Further complicating the matter of William’s whereabouts during this time is that the American public’s fascination with William quickly faded after his final appearance. Had William made more of a formal statement, a grand farewell, his disapearance would have been as spectacular as his life had been to that point. Interest would have remained high, articles about his current whereabouts would circulate in every newspaper, tabliod print and barber shop across the country. However, William simply slipped past the curtain and out of the limelight for years. His exit was simple, unimpressive and not very memberable. He allowed his audience to watch his exit without their realizing how big of an exit it was.

William’s exit was further aided by the American economy. Shortly after William’s disapearance, the economy began to tumble, jobs were lost, buisnesses failed, homes were mortgaged. William Howitzer was no longer a symbol of opportuninty, he was a symbol of the decadent American aristocracy. A symbol of wealth and good fortune, a fortunate son to be sneered at and cursed. What did he know of the troubles of the working man? That little brat never worked a day in his life. His cereal is overpriced anyway. The working man was turning against him and it’s not known if his disaperance was intentionally timed, or if good fortune was continuing to smile upon him.

These years, then, are difficult to track by even the most diligent of researchers. His company operated from behind closed doors. William’s public persona was tarnished through no fault of his own. His show was cancelled after the public’s fear of Bears and Elephants were replaced with Bankruptcy and Communists.

William carried an interesting image. To much of the public, he was simply an abberation, a young boy who was left a vast inheritance and had become a mascot for his father’s company. To others, a fortunate son, a walking example of the American aristocracy who didn’t earn a cent he had. An undeserving child born with a silver spoon in his mouth. William’s image to the public quickly faded and was soon forgotten.

This chapter, then, shall be devoted to those around him during his quiet years. The chapter that follows shall be devoted to what accounts could be gathered from those closest to him. We'll start in his inner sanctrum, his family estate in Constance, Virginia, "The Howitzer Estate" or "Awesome House", as it was known.

Rose Fetsko is a Czeclosovakian immigrant. She arrived in the united states at the age of five with her parents Olexis and Dalek Fetsko and was processed through Ellis Island with hundreds of other European immigrants. "I can still remember the smell. Thousands of people that had been stuck in tiny steamer cabins for months" she laughed "But it was also beautiful. So much hope in one room all at once."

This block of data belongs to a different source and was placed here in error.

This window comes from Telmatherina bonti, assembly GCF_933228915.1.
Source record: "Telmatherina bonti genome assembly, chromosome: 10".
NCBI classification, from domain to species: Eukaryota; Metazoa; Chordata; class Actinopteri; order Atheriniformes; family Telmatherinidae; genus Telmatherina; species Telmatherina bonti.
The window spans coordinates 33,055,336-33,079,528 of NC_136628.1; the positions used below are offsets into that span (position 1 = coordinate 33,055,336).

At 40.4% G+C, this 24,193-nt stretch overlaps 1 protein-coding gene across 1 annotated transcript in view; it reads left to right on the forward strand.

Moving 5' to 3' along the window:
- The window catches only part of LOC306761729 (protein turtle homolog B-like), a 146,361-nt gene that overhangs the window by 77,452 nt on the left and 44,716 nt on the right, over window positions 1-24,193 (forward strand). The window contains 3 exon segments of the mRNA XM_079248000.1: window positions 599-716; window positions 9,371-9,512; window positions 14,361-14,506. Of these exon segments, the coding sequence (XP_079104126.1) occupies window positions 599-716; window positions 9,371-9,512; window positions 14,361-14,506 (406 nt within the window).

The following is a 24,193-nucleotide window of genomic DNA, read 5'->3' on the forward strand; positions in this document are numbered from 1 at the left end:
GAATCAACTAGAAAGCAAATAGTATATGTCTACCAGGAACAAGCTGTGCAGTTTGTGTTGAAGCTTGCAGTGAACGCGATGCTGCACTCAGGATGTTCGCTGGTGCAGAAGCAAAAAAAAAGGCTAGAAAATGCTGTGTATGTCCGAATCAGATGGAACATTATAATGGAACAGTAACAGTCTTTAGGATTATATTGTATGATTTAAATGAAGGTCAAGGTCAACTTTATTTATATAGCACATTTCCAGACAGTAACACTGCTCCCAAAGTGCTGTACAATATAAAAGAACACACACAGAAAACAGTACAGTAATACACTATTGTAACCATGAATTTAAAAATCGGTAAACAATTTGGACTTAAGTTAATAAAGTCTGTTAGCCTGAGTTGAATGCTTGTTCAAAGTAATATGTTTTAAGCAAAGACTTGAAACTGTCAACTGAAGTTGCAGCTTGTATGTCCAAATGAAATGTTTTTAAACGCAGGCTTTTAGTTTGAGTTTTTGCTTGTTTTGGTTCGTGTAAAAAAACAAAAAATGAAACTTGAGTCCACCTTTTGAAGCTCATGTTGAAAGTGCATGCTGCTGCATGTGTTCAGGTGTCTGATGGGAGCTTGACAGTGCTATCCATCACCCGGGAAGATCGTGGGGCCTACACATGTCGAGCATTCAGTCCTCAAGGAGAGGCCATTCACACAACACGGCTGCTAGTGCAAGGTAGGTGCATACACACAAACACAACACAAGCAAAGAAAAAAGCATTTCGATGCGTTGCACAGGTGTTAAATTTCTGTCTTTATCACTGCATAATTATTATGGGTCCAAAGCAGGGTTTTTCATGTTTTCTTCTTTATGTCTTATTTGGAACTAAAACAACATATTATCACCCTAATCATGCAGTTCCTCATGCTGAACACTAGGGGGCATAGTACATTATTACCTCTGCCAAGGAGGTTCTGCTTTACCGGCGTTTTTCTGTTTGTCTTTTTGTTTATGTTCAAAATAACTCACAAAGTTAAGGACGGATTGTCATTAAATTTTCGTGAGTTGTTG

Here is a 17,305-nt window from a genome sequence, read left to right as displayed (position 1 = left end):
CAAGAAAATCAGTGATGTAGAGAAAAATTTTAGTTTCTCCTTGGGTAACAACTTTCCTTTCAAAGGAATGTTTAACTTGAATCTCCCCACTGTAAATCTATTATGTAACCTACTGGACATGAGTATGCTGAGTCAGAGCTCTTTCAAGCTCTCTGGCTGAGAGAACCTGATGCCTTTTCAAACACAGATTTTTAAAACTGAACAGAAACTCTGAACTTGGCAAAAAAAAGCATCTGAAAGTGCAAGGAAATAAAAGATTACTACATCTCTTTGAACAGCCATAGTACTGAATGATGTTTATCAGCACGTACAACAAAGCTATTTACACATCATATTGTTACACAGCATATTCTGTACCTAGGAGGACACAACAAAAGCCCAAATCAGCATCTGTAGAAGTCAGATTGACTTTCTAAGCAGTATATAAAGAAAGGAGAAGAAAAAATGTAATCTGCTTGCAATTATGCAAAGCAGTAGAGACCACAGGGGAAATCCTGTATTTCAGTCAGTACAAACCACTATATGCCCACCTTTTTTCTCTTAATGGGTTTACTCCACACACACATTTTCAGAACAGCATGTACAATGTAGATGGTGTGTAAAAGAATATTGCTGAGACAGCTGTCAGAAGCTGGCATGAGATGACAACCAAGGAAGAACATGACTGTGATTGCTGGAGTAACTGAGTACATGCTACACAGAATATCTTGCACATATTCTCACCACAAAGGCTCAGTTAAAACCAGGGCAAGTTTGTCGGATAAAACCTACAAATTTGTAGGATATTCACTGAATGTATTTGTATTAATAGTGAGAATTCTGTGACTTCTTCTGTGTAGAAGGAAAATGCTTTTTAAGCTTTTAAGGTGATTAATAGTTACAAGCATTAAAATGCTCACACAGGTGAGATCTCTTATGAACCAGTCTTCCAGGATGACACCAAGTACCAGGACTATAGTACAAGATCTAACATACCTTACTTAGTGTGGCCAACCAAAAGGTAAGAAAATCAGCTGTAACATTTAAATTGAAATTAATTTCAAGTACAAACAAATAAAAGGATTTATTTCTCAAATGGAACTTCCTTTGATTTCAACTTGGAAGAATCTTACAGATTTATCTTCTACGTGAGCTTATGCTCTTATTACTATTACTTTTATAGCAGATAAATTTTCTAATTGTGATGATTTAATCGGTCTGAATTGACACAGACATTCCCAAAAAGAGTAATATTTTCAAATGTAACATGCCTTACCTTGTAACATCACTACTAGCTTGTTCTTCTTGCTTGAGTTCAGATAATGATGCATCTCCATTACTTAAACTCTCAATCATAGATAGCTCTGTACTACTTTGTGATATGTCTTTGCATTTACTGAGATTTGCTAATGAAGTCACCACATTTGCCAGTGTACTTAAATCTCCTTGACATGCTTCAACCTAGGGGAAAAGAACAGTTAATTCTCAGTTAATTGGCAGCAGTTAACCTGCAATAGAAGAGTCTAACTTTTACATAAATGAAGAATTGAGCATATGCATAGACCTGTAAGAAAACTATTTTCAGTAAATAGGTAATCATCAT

Rose was born Ruzena, but was anglicized when she reached the states. Her parents retained their names, but were registered at Ellis Island and in all official documents from that point as Anne and Andy. "There didnt seem to be much reason behind it. We became friendly with the family behind us, they were also from Czechlosovakia, two towns over from our family. Their little girl and I sang songs and played games during the voyage. Coming in their names were Krystof, Marta, and Rustika going out their names were Jerry, Jerry Anne and Stinka" said Rose.

Four. Continuing "The Middle of a Pulp Detective Story"


And then...

The process always killed him. The process. The processing. The papers. The lights, oh god the lights, too bright and blinding, made him dizzy and tired. The building drained the life from him. He had to be downtown in midday. Hell.

The detective took the trains that he used to navigate the city with, back a few years when they used to run all night. Before some goddamned noise committee popped up and made it illegal to get someplace at three in the morning. Sometimes he had places to be at three in the morning. "Noise committee. Idiots." He thought. A few years back the rich folks moved into the art centers, which used to be poor folks in the poor centers, people that needed the trains to get to their after-dark places, gin joints, hush-hush hotels or their gig cleaning houses or digging graves. Real people.

Dowtown. Midday. Hot as hell. He wasn't used to the sun. He wasn't used to the crowds. The people were chattering away, heads high, quick moving, healthy smelling. He was uncomfortable and afraid, short of breath and sweating, he was anxious for it to be over. The whole excercize would set him back a day, he should be asleep now, he'd wasted too much time at Lucy's pulling information about The Rat. The Rat had disapeared, he'd done it before, establishing an alabi. It didn't matter. He'd still have to let Guns out of the clink to get the rat to talk.